Thursday, June 16, 2005

Jakob Doesn't Mess Around

Having subscribed to John Kerry's (and numerous other Democratic candidates') e-mail subscription lists, I was pleased to see Jakob Nielsen bring his usability mantra to the realm of the presidential e-mail newsletters.

Nielsen makes a great point in noting that a vague subject line is a surefire way to get ignored by the recipient. How many times do I want to venture into an e-mail entitled "Don't Stop Now"? I mean, other than when you're engaging in e-mail relations?

The most glaring thing I remember about Kerry's e-mails is that I never really wanted to open them, because they he always seemed to be asking for money. Kerry successfully made me feel like one of two million sugar daddies, but I never could tell of what other value I could be to him and the campaign. Here we see Nielsen make the assessment that, in the last week of campaigning, Kerry was soliciting funds and Bush was turning out the vote. Consequently, Kerry ended up with extra cash and Bush ended up with more votes. I'm not sure one can blame these phenomena directly on the e-mail campaigns, but they do represent a nugget of truth about the two strategies being waged.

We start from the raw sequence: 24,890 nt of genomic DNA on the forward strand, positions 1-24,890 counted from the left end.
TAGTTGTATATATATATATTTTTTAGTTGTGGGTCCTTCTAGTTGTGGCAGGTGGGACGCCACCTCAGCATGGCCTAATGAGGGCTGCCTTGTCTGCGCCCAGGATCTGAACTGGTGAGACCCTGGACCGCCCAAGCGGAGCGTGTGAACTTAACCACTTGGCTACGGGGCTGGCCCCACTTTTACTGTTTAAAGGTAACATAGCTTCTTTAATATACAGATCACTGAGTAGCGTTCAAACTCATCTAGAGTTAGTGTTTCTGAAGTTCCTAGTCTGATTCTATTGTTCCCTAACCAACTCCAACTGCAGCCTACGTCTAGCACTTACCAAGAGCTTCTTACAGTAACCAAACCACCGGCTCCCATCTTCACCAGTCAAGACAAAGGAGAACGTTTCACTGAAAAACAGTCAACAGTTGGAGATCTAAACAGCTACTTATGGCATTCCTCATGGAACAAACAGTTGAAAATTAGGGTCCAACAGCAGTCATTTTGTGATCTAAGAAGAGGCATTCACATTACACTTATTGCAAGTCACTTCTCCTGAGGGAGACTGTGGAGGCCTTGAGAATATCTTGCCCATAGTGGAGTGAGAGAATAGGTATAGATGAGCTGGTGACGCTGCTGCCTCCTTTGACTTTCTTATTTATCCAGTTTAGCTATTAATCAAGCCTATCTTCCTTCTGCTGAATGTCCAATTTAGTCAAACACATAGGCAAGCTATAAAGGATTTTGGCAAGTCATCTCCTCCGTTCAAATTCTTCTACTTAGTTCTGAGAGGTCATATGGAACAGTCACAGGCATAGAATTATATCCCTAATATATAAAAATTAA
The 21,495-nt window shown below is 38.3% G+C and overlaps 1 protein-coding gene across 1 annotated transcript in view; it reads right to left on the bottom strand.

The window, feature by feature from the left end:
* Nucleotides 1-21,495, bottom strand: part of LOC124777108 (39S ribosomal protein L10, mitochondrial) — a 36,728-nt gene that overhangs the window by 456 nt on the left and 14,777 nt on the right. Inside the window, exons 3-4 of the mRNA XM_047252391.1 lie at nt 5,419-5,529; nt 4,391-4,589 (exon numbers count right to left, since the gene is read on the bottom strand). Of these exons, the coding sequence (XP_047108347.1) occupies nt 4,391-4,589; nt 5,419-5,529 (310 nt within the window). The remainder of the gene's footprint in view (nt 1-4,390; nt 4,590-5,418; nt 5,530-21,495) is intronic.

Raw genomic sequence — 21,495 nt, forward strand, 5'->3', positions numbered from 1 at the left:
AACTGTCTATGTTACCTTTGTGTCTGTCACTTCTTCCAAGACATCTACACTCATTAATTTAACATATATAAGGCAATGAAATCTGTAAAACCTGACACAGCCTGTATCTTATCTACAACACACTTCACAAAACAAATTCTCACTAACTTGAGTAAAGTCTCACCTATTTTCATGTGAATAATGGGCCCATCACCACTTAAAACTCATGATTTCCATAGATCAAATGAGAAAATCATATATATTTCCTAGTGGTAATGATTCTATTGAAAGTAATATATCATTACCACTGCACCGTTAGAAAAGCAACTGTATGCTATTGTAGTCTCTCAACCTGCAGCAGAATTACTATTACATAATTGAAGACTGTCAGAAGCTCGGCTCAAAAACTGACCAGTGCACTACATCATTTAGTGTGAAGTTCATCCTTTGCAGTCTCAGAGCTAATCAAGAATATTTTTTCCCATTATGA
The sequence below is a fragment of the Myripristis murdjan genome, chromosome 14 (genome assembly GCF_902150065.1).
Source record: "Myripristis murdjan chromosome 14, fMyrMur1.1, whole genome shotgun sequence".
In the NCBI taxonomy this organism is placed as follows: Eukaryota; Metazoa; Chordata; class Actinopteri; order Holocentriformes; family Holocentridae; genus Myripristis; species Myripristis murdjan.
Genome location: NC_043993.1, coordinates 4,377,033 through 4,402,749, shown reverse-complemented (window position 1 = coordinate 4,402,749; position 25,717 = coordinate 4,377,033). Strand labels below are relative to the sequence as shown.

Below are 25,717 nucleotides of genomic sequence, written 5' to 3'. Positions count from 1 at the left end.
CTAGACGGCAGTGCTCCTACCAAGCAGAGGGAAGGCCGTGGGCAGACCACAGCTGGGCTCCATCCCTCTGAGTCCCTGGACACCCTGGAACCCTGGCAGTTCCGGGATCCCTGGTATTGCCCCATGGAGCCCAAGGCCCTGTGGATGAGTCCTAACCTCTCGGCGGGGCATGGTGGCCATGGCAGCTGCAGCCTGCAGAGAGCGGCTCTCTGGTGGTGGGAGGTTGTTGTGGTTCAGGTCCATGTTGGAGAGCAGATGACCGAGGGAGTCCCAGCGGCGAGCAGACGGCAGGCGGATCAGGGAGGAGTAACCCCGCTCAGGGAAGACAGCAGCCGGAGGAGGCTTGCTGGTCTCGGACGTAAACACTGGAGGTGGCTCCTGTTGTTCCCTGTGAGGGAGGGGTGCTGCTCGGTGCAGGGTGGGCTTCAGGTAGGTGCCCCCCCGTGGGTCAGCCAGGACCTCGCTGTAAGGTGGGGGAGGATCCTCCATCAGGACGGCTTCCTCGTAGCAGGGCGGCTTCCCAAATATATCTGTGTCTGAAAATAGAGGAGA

BlueGirl said...

Love the photo! I agree with you, like most other Kerry supporters in the class, after awhile, I HATED receiving John Kerry emails. They were always a plea for money and no substance. It got so bad, I deleted any and all Kerry emails when I saw them in my Inbox. Certainly not an effective fundraising strategy.

Dimmy said...

Yes!!! I posted on this recently as well. He was asking form money up till GOTV weekend. Every email i still get from John Kerry is a fundraising solicitation (i'm assuming) I opened them for about a month after the new year but now I just automatically hit the delete button for any emial from John Kerry.